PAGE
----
“We know that most of our students will not be religious later on, but we give them some basics and tradition,” Weigel says. “This is part of what we call the ‘drip-irrigation’ system for their brains — the ideas and the education seep in bit by bit. On the emotional side, we tell them we will always be here for you, you are going to be okay.”

Tamar Silberberg, 23, the daughter of Friends of Yemin Orde chairman Paul Silberberg, recently visited the school. Friends of Yemin Orde, based in Philadelphia, raises about $2 million a year for the school, about 30 percent of its operating budget.

“This village gives these young people the chance to have access to the good things that people such as myself have had my whole life,” she says.

“We make up for the unfairness they have experienced in their lives,” she says. “For us in the States, this is not about politics and the right or left in Israel: It’s about values, the same values my parents raised me with.”

Local youths from nearby Israeli Arab villages participate regularly in after-school programs. The school has 10 foreign programs, including one in an African-American community in Baltimore.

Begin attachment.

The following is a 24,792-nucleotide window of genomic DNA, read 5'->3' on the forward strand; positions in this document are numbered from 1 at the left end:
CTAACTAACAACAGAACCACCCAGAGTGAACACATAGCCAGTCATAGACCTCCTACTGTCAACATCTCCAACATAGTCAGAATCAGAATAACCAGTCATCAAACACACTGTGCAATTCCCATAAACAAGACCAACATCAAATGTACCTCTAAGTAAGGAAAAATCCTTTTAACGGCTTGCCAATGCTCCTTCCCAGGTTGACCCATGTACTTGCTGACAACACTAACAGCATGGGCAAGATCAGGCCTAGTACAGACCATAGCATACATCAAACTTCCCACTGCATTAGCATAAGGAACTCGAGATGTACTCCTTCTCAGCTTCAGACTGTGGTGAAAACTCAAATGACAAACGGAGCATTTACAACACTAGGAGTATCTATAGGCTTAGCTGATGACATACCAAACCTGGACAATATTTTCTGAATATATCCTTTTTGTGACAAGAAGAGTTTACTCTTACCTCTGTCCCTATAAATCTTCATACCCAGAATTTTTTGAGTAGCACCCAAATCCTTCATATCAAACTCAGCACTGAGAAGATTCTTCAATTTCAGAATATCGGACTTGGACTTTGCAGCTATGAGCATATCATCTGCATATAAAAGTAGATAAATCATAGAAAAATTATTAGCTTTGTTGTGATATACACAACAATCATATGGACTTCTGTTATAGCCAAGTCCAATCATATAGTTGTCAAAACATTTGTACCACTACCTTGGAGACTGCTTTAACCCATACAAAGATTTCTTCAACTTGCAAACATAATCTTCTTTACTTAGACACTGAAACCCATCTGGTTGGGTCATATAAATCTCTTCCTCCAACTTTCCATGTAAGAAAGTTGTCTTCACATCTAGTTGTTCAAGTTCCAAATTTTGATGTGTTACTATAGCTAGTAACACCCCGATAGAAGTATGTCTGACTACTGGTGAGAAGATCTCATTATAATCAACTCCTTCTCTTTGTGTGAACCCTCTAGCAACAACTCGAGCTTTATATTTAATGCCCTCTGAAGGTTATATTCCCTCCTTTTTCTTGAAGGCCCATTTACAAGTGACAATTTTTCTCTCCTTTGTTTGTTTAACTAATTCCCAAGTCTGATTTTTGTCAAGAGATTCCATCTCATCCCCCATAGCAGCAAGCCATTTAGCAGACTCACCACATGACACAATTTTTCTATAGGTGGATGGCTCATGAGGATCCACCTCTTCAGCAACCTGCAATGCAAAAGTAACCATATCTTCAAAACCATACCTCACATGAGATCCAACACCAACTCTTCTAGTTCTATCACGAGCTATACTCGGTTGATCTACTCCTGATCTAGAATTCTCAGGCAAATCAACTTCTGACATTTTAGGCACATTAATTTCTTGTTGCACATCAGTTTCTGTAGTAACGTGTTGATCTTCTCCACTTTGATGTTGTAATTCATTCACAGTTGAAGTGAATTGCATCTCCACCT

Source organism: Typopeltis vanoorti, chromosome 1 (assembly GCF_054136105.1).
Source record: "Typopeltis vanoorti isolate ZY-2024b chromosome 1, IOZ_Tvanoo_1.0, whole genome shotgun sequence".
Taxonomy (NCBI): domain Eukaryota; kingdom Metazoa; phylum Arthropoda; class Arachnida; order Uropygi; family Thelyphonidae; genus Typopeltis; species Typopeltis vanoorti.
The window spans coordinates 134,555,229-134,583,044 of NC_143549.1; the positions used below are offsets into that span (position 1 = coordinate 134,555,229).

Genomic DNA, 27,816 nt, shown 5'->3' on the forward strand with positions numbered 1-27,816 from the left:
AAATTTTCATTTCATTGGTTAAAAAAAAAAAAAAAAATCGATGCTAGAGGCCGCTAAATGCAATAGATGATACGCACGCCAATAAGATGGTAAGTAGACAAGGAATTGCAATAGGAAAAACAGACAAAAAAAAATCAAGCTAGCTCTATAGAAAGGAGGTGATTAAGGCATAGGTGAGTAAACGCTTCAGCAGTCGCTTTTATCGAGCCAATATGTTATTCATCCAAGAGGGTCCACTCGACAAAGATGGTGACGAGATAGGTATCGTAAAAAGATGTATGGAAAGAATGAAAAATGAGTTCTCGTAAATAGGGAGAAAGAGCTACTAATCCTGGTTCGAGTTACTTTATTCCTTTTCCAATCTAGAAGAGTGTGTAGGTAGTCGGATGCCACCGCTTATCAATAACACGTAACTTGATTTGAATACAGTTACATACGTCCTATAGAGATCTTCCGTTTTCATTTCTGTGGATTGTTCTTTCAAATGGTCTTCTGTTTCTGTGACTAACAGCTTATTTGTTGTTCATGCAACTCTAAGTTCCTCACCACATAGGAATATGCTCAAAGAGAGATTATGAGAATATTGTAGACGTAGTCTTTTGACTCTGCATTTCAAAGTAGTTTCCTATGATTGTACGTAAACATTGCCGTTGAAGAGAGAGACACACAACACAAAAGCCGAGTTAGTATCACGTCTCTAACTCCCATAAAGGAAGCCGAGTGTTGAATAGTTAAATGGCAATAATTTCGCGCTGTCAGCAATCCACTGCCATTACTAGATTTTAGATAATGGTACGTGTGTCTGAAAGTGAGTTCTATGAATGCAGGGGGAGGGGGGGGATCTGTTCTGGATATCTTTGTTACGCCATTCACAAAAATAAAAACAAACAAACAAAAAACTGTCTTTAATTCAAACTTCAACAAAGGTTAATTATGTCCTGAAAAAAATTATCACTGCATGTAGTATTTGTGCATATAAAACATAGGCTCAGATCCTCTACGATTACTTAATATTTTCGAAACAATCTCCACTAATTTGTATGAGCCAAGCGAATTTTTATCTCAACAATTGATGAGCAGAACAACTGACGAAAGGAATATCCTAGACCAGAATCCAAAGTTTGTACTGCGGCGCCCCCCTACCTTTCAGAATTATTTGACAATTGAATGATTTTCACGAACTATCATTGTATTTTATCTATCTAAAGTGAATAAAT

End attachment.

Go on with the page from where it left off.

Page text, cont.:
Some 35 youngsters from Brazil spend a year here, taking classes in Portuguese that follow the Brazilian public-school curriculum, plus Hebrew. Weigel says about 75 percent of the Brazilians make aliyah.

The school doesn’t have an auditorium or football field, but it does have excellent computer facilities. On many afternoons, all of the school’s approximately 70 computers are being used by students for homework, technical lessons, games or e-mail.

Haim Peri, the school’s director since 1979, is seen by Israeli education officials and some members of the Ethiopian community as a visionary.

“In Kiryat Malachi, the Yemin Orde graduates are the leaders of the Ethiopian community,” notes Gidon Ayech, a captain in the Israeli army whose mother served as the first Ethiopian assistant mayor of an Israeli town before being forced to step down earlier this year.

“They have more than brains — they have hearts and values also,” he says. “They have good jobs in the army and they’re teachers. We wrote to Dr. Peri to thank him and his staff.”